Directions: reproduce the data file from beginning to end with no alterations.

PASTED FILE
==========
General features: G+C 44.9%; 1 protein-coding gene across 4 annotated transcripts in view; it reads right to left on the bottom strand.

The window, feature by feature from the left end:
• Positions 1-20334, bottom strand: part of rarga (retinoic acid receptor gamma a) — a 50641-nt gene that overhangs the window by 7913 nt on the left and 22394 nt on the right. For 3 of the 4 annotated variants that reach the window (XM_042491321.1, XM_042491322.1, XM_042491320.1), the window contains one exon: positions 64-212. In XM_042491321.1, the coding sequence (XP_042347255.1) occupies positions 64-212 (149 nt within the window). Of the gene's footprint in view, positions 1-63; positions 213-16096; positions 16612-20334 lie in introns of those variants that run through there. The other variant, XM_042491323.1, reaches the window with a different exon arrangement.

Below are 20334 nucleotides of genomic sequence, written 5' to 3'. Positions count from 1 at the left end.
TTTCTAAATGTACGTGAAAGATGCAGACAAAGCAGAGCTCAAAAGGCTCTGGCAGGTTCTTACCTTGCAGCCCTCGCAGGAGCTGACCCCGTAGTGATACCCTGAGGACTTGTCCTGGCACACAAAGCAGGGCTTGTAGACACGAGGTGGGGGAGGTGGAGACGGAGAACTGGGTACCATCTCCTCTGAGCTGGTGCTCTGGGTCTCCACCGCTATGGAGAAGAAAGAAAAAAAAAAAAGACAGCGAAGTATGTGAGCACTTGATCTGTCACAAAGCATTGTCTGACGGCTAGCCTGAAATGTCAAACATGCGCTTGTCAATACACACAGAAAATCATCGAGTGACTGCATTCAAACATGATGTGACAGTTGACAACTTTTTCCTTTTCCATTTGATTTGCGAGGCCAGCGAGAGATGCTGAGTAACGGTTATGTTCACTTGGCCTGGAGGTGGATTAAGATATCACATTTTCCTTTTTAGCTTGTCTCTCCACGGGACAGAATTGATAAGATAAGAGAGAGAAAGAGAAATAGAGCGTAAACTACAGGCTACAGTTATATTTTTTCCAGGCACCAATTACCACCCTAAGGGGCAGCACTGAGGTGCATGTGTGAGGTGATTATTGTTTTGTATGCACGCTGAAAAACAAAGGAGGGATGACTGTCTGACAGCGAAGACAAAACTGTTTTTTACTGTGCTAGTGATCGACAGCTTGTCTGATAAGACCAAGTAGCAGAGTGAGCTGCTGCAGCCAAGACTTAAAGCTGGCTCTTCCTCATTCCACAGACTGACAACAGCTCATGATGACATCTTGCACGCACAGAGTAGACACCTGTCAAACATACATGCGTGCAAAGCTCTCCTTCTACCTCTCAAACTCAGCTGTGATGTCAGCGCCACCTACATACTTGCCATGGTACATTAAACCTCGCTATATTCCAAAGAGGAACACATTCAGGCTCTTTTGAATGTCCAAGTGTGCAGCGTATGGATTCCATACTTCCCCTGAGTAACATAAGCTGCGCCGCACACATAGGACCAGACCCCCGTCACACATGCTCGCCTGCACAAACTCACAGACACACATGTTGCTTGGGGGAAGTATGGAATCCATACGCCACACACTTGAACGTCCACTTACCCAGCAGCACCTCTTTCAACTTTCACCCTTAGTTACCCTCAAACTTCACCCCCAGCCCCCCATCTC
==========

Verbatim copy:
General features: G+C 44.9%; 1 protein-coding gene across 4 annotated transcripts in view; it reads right to left on the bottom strand.

The window, feature by feature from the left end:
• Positions 1-20334, bottom strand: part of rarga (retinoic acid receptor gamma a) — a 50641-nt gene that overhangs the window by 7913 nt on the left and 22394 nt on the right. For 3 of the 4 annotated variants that reach the window (XM_042491321.1, XM_042491322.1, XM_042491320.1), the window contains one exon: positions 64-212. In XM_042491321.1, the coding sequence (XP_042347255.1) occupies positions 64-212 (149 nt within the window). Of the gene's footprint in view, positions 1-63; positions 213-16096; positions 16612-20334 lie in introns of those variants that run through there. The other variant, XM_042491323.1, reaches the window with a different exon arrangement.

Below are 20334 nucleotides of genomic sequence, written 5' to 3'. Positions count from 1 at the left end.
TTTCTAAATGTACGTGAAAGATGCAGACAAAGCAGAGCTCAAAAGGCTCTGGCAGGTTCTTACCTTGCAGCCCTCGCAGGAGCTGACCCCGTAGTGATACCCTGAGGACTTGTCCTGGCACACAAAGCAGGGCTTGTAGACACGAGGTGGGGGAGGTGGAGACGGAGAACTGGGTACCATCTCCTCTGAGCTGGTGCTCTGGGTCTCCACCGCTATGGAGAAGAAAGAAAAAAAAAAAAGACAGCGAAGTATGTGAGCACTTGATCTGTCACAAAGCATTGTCTGACGGCTAGCCTGAAATGTCAAACATGCGCTTGTCAATACACACAGAAAATCATCGAGTGACTGCATTCAAACATGATGTGACAGTTGACAACTTTTTCCTTTTCCATTTGATTTGCGAGGCCAGCGAGAGATGCTGAGTAACGGTTATGTTCACTTGGCCTGGAGGTGGATTAAGATATCACATTTTCCTTTTTAGCTTGTCTCTCCACGGGACAGAATTGATAAGATAAGAGAGAGAAAGAGAAATAGAGCGTAAACTACAGGCTACAGTTATATTTTTTCCAGGCACCAATTACCACCCTAAGGGGCAGCACTGAGGTGCATGTGTGAGGTGATTATTGTTTTGTATGCACGCTGAAAAACAAAGGAGGGATGACTGTCTGACAGCGAAGACAAAACTGTTTTTTACTGTGCTAGTGATCGACAGCTTGTCTGATAAGACCAAGTAGCAGAGTGAGCTGCTGCAGCCAAGACTTAAAGCTGGCTCTTCCTCATTCCACAGACTGACAACAGCTCATGATGACATCTTGCACGCACAGAGTAGACACCTGTCAAACATACATGCGTGCAAAGCTCTCCTTCTACCTCTCAAACTCAGCTGTGATGTCAGCGCCACCTACATACTTGCCATGGTACATTAAACCTCGCTATATTCCAAAGAGGAACACATTCAGGCTCTTTTGAATGTCCAAGTGTGCAGCGTATGGATTCCATACTTCCCCTGAGTAACATAAGCTGCGCCGCACACATAGGACCAGACCCCCGTCACACATGCTCGCCTGCACAAACTCACAGACACACATGTTGCTTGGGGGAAGTATGGAATCCATACGCCACACACTTGAACGTCCACTTACCCAGCAGCACCTCTTTCAACTTTCACCCTTAGTTACCCTCAAACTTCACCCCCAGCCCCCCATCTC